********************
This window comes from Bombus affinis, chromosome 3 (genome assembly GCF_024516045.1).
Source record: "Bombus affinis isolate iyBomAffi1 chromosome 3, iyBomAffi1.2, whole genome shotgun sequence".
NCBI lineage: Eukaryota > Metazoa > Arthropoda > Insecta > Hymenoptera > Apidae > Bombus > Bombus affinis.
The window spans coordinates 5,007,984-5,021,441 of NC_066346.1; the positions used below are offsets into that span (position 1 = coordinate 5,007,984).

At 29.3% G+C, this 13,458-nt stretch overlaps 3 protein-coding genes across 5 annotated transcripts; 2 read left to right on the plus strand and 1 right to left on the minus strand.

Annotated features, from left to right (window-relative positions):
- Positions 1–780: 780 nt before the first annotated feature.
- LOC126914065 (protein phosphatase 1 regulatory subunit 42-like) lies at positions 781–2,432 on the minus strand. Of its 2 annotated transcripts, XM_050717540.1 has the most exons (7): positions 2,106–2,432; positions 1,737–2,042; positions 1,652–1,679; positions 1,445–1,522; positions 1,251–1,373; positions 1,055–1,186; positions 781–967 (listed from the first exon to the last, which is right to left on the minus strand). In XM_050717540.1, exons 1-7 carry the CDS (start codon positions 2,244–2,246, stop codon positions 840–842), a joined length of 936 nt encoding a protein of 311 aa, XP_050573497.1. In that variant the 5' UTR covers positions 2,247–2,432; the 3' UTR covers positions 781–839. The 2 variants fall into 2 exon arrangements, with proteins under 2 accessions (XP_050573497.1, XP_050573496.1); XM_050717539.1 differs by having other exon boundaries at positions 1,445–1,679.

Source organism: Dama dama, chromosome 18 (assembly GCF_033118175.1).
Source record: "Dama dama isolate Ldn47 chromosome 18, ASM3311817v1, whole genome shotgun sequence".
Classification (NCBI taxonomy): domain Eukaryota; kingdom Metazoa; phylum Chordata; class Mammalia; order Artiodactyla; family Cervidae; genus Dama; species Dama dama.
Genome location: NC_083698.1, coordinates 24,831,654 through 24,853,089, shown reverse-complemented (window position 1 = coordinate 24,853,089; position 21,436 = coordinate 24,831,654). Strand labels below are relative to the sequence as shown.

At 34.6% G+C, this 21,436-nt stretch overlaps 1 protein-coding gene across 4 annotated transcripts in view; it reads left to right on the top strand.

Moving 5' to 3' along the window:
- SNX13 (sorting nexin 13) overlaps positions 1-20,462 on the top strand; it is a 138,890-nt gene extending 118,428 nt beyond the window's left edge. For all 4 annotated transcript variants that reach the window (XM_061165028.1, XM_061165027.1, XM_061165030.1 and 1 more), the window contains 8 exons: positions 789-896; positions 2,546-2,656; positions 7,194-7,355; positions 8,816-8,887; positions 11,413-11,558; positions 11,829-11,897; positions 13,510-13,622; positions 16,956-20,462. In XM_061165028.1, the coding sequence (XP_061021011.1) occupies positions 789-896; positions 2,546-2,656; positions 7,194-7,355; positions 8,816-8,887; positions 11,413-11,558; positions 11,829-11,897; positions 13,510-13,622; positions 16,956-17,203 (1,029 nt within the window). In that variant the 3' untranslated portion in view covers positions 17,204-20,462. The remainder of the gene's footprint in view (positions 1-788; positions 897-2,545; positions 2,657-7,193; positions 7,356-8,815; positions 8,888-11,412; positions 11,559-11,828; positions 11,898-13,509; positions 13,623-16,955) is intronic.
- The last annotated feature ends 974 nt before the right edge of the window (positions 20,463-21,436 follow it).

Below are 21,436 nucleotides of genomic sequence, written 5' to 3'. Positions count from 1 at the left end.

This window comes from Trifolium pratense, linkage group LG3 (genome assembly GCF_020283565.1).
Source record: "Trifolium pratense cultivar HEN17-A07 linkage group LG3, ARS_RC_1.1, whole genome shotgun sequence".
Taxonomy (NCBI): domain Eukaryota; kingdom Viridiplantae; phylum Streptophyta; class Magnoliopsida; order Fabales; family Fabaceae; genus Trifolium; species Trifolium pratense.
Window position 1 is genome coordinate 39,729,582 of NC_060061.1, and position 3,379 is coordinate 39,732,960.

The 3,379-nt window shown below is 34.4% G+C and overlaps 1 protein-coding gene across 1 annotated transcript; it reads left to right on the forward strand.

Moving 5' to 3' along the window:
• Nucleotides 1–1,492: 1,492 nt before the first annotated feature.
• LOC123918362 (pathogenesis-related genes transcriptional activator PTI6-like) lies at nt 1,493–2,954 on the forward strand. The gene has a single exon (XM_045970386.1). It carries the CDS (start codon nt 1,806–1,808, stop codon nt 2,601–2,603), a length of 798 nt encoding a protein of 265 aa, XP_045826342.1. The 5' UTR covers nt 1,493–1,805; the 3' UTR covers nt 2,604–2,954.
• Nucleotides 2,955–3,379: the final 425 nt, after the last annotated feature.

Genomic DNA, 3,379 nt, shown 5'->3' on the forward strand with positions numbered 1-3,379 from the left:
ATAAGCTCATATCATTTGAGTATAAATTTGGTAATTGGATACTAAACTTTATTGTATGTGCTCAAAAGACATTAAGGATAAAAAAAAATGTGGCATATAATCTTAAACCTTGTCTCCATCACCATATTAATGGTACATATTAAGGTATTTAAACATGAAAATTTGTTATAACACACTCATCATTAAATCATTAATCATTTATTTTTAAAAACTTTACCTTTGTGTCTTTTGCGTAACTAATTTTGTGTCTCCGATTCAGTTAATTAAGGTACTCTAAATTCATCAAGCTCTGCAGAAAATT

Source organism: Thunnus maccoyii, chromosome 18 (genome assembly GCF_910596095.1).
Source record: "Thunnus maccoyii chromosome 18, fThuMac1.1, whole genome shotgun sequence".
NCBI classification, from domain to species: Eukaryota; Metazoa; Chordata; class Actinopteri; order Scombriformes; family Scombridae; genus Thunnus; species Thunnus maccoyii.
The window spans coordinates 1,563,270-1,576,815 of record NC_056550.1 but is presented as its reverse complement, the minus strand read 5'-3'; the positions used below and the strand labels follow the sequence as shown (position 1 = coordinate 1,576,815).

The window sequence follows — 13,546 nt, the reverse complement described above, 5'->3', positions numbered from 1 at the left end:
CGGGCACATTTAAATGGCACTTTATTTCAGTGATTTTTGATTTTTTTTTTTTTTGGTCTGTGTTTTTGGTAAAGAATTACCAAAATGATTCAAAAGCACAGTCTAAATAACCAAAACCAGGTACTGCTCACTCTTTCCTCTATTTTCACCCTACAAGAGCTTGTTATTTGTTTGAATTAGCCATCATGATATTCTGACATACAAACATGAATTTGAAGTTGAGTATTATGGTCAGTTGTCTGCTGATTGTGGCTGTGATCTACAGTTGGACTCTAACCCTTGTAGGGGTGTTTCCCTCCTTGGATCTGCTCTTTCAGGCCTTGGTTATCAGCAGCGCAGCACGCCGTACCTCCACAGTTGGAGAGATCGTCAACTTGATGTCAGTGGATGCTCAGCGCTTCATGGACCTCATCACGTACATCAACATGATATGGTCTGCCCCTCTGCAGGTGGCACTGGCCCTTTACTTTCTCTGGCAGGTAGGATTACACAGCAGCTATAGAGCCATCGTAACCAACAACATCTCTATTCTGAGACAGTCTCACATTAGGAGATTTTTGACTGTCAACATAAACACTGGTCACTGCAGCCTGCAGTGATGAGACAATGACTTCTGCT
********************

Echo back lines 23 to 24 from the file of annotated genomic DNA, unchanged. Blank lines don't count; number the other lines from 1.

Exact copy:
Moving 5' to 3' along the window:
• Nucleotides 1–1,492: 1,492 nt before the first annotated feature.